Haines is said to have more artists per capita than any town in Southeast Alaska. On Friday April 1st, the creative spirit of Haines was clearly demonstrated as artists, artisans, craftsmen and members of the public gathered for the unveiling of an exhibit compiled by renowned scrimshaw artist Heidi Robichaud.

The exhibit, which is sponsored by the Alaska Art Confluence, consists of four panels of photographs of local wood products highlighting logging, milling, manufacturing and finished goods, as well as examples of wood crafts and information about the importance of various tree species in the area.  

All those who attended the unveiling at the Art on Main Street office were united in their celebration of the importance of wood to the community of Haines. Craftsmen included Scott Carey, a timber framer who uses locally sourced sitka spruce in his construction, which focuses on mortise and tenon techniques. Sitka spruce is ideal for construction because it doesn’t need a lot of drying time and is a strong and durable wood. The resulting framing is beautiful.

Next door to the exhibit, in Stepping Stones Studios, local artist Katie Craney unveiled her new pieces series of paintings called “Melt,” which draw attention to global warming.   

“Alaska is warming,” Craney says, as she talks about her art with quiet intensity.  Craney has been experimenting with a variety of materials in her many layered works, including ink, gauze, tissue paper and metal. Aluminium flakes, similar to gold leaf, which are reflective, are added to the paintings.

Craney’s message about global warming is, “We are all in it together, and we need to come together to figure it out.”  

Craney’s hope is that the viewer will see that they are part of the problem or part of the solution.

Local cabinet maker John Carlson was also in attendance. He explained that he uses locally grown birch in the construction of the cabinets he builds. He starts with the raw logs, has them cut, then dries them for two years before hand crafting them into cabinets.

Also featured in the exhibit

Artisan Sean Bryant, whose beautiful bowl which he fashioned from birch, was also featured in the exhibit.  Bryant described the wood as spalted birch, and explained that a fungus gives the wood distinct colouration resulting in a beautiful and unique piece.  The birch trees in Southeast Alaska are generally darker in colour than those found in other parts of Alaska, and the centre of the tree is darker.  Living in a small community for Bryant, means that others are aware of his interest in odd patterns or cool pieces of wood.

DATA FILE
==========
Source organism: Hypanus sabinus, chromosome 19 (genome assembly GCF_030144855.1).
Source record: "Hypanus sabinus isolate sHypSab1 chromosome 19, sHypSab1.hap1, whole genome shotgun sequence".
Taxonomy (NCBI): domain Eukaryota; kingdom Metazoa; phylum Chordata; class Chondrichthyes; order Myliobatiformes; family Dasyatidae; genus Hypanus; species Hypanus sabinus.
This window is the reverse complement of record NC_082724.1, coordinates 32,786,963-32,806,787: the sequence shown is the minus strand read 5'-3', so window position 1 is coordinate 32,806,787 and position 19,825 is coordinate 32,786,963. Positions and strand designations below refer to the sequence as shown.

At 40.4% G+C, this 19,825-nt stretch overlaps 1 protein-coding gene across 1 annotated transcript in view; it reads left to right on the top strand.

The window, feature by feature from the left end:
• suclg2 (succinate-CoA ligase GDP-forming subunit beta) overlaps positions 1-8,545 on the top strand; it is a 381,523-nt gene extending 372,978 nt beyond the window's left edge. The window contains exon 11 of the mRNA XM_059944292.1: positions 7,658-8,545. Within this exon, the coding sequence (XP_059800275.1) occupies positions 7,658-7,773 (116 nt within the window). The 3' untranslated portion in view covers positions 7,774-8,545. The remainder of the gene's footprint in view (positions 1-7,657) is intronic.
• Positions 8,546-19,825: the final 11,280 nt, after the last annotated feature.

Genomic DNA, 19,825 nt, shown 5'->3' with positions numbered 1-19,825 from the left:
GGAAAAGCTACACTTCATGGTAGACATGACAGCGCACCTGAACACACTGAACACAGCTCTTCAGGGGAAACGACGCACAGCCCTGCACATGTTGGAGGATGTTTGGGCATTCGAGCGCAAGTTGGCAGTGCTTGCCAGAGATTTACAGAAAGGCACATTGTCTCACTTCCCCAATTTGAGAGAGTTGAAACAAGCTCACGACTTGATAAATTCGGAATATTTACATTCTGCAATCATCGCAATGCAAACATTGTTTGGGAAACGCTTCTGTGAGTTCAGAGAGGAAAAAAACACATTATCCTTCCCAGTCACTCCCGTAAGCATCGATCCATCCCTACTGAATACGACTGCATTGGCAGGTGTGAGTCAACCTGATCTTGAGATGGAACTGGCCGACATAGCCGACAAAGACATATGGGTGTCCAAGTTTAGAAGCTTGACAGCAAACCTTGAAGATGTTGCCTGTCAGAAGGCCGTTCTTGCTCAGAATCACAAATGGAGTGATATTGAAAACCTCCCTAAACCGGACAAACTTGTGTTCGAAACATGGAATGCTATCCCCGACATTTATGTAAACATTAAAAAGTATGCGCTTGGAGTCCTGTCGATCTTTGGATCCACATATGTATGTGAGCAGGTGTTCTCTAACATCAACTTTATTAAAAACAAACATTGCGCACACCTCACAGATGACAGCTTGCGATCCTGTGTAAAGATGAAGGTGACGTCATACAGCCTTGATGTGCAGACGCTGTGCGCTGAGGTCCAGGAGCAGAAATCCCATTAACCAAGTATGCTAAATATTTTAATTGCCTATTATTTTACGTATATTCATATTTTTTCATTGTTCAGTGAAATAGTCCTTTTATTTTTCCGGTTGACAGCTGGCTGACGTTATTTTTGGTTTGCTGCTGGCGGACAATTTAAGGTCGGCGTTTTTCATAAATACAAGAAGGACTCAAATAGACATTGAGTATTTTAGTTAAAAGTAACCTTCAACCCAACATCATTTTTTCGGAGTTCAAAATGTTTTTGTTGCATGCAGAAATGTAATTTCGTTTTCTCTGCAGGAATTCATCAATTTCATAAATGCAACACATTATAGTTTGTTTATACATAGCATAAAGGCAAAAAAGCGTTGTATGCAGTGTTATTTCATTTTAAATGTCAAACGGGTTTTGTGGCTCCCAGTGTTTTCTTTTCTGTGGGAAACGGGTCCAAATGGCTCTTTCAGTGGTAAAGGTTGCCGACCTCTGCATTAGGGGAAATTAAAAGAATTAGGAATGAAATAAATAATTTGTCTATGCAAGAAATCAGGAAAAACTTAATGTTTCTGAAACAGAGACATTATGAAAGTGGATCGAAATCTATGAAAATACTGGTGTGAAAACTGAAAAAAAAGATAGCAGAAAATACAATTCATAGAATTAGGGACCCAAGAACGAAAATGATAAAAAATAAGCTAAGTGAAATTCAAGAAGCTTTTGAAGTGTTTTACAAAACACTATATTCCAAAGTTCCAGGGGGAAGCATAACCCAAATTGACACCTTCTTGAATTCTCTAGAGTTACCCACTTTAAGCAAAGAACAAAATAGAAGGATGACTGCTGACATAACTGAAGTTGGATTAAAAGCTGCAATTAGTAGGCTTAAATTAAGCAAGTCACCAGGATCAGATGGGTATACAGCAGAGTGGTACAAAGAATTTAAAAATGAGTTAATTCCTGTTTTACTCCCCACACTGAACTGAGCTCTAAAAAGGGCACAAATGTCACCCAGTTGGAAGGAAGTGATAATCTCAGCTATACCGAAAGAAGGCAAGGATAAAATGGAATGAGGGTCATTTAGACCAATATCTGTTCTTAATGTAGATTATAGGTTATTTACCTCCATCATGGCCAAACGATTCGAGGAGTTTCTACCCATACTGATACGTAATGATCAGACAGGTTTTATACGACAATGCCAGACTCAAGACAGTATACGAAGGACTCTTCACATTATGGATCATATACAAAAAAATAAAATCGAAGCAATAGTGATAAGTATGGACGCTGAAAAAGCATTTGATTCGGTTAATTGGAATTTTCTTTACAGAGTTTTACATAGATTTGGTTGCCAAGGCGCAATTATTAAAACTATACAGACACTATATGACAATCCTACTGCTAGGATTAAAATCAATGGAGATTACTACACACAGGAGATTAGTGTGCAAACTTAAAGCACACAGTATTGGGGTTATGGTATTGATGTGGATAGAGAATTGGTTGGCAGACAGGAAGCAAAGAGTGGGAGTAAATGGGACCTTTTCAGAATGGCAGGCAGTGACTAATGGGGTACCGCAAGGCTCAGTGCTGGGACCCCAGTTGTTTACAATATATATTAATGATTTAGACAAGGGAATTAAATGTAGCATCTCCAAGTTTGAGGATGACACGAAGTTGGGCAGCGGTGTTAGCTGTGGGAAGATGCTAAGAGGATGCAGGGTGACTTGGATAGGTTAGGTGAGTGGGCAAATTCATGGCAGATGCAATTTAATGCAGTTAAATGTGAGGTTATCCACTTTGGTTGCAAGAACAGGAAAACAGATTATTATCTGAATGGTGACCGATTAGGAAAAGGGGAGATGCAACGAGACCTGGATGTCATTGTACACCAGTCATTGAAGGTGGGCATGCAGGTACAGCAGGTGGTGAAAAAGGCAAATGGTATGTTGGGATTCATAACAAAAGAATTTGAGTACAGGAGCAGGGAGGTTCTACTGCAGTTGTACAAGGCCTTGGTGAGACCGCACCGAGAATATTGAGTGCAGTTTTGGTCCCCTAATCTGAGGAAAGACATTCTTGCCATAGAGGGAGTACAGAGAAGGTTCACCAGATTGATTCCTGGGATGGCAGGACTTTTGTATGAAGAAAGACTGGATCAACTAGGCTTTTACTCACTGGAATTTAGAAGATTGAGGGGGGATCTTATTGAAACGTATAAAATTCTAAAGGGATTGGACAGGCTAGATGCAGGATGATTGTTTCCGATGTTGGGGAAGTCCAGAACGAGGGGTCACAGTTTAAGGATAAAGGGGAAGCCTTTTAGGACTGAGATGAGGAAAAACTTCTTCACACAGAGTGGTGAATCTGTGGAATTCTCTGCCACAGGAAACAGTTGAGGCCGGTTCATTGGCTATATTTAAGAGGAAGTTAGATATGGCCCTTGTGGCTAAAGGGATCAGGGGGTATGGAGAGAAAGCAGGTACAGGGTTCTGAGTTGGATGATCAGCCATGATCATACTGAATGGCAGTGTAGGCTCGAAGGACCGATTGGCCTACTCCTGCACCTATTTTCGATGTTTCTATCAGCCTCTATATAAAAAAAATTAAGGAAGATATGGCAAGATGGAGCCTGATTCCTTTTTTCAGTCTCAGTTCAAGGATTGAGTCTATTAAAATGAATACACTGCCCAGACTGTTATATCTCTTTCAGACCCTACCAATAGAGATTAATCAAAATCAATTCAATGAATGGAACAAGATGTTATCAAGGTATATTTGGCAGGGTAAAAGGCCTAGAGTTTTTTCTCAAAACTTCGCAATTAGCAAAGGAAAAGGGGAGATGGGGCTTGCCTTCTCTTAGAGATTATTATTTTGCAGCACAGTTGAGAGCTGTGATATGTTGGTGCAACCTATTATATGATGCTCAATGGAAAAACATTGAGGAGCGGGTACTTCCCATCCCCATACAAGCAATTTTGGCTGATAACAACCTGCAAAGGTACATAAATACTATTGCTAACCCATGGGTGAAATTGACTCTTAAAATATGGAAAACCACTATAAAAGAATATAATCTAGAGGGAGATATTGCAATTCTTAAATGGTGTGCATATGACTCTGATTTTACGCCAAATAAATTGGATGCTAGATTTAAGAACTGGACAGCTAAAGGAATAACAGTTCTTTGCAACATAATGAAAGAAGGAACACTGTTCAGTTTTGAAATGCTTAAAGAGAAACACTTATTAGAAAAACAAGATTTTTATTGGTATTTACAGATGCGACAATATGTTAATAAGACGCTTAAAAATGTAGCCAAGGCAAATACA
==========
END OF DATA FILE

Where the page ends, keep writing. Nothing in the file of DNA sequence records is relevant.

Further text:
Bryant said that he liked making functional things and that working with wood provided a surprise factor.  “You never know what you will find inside a tree,” explained Bryant, “and you hope you can turn it into something beautiful.”  

Bryant takes his craft seriously, and some of his beautiful pieces are on display and for sale in Stepping Stones Studios.

This First Friday Event titled Chilkat Valley Wood Products Locally Grown Locally Made, is the latest edition of these events which started in February of 2015.  First Friday is not just an opportunity for community building, but gives people a chance to experience art, and speak with local artists, and enjoy the downtown in a social setting.  The show will run to the end of July, and then will be moved to the S. E. Alaska State Fair Grounds.   The exhibit is located at the Art on Main Street office, which is 217 Main Street, Haines.  The exhibit can be viewed from the sidewalk.  There are also 23 windows with art of various kinds displayed in them.  For more information:  alaskaartsconfluence.org or contact Carol Tuynman at 907-314-0282.

Mark your calendar.  The next First Friday event will take place in Haines, Alaska on May 6th and will continue exploring the wood theme.